Predicting fretting fatigue in engineering design
Journal article, Peer reviewed
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Original versionInternational Journal of Fatigue. 2018, 117 314-326. 10.1016/j.ijfatigue.2018.08.028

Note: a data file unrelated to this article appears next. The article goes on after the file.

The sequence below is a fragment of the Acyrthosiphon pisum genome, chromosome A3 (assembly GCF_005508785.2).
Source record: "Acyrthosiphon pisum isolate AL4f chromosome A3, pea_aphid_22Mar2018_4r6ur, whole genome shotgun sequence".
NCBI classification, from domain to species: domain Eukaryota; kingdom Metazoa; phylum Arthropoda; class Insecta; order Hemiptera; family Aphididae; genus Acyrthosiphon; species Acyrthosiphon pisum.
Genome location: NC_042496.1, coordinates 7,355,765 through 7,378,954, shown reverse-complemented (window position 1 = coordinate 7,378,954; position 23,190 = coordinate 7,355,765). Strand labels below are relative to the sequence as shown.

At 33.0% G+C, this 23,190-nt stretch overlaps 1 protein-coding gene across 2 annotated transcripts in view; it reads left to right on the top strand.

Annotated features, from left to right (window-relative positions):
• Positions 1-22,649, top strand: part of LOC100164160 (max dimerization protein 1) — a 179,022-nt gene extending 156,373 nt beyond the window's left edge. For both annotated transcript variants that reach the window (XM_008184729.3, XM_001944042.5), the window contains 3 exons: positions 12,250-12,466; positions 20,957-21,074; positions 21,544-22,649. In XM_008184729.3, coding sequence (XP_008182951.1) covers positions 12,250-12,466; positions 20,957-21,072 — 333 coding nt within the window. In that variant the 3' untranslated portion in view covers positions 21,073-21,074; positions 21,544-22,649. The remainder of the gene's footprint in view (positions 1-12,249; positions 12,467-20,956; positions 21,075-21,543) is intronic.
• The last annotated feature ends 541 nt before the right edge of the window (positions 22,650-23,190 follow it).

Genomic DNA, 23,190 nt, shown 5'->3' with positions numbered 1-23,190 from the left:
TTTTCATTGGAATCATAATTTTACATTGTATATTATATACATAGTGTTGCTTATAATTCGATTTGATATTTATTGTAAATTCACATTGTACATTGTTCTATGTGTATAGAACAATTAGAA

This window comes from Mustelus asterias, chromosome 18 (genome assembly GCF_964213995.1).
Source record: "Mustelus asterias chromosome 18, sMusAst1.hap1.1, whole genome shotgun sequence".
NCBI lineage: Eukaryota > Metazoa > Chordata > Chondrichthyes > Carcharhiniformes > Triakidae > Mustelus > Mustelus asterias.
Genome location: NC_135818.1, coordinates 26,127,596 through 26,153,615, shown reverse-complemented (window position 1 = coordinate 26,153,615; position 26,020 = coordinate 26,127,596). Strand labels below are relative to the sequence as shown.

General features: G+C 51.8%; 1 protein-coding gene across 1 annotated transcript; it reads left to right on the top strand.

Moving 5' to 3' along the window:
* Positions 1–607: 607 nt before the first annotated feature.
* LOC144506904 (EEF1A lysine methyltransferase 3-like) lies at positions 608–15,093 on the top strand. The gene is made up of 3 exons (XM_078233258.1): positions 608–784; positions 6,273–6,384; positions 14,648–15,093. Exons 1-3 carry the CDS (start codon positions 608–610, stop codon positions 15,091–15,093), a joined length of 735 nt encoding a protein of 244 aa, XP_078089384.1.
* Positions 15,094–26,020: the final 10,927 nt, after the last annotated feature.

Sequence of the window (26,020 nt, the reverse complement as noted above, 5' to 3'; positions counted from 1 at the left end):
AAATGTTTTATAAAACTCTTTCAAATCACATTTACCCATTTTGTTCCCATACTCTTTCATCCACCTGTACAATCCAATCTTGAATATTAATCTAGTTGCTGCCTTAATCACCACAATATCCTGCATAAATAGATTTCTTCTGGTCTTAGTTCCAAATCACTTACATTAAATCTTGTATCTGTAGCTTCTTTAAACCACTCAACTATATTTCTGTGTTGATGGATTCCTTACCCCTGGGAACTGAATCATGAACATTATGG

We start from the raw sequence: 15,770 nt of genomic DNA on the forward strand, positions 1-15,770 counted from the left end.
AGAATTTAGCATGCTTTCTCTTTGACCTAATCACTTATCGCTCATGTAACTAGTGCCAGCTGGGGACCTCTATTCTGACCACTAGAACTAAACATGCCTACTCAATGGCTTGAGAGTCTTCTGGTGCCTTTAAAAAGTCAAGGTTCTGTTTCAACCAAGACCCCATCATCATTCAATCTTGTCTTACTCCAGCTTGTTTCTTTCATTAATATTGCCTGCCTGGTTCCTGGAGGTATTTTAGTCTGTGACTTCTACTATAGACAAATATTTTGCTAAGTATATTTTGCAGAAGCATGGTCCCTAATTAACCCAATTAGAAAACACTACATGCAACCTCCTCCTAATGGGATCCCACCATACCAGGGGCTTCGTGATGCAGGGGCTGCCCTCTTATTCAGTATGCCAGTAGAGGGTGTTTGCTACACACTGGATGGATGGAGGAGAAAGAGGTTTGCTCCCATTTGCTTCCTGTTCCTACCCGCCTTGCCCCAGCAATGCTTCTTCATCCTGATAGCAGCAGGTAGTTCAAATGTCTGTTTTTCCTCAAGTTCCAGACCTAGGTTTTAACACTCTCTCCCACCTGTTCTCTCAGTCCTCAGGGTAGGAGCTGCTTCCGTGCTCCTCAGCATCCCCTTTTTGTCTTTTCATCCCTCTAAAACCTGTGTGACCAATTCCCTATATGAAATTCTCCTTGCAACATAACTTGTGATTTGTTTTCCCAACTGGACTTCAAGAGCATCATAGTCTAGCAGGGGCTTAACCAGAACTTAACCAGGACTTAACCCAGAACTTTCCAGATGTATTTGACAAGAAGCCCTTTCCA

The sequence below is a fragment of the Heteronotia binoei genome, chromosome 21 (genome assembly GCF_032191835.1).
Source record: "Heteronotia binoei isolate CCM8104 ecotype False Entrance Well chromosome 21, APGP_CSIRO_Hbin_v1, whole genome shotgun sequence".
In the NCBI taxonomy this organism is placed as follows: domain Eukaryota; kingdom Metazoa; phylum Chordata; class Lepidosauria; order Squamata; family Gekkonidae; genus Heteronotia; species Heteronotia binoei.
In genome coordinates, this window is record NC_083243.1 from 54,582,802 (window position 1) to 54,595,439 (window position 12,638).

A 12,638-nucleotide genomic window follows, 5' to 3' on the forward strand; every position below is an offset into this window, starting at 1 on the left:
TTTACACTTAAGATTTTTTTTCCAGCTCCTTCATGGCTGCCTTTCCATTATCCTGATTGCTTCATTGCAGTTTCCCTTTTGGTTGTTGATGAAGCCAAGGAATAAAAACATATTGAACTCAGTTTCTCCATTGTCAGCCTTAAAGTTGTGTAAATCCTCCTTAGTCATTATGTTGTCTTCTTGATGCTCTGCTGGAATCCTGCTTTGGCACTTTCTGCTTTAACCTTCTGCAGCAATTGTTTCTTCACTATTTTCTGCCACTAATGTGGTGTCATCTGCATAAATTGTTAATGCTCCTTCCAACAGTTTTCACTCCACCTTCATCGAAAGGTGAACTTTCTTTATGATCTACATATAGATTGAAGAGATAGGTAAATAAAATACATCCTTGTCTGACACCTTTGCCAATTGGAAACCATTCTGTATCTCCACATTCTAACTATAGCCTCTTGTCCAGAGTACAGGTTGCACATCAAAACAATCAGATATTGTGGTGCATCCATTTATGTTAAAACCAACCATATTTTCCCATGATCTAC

The progress in fretting fatigue understanding and predictability is reviewed, with engineering applications in mind. While industrial assessments often relies on simple empirical parameters, research in fretting fatigue should allow the design engineer to improve confidence in the fretting fatigue analysis. Fretting fatigue cracks often form in multiaxial stress fields with severe gradients under the contact area, and are inherently difficult to predict. By describing the fretting stress gradients using comparisons with the mechanical fields surrounding cracks and notches, crack nucleation threshold conditions and finite life can efficiently be determined. Also, non-local stress intensity multipliers provide promising tools for the industrial finite element analysis, often involving complex geometries and loading conditions. The use of multiaxial fatigue criteria to determine fretting fatigue nucleation life is also reviewed. Researchers have shown that critical plane calculations with some stress-averaging method can predict fretting fatigue crack initiation. However, the frictional interface causes non-proportional loading paths, and the application of critical plane methods is not straight forward.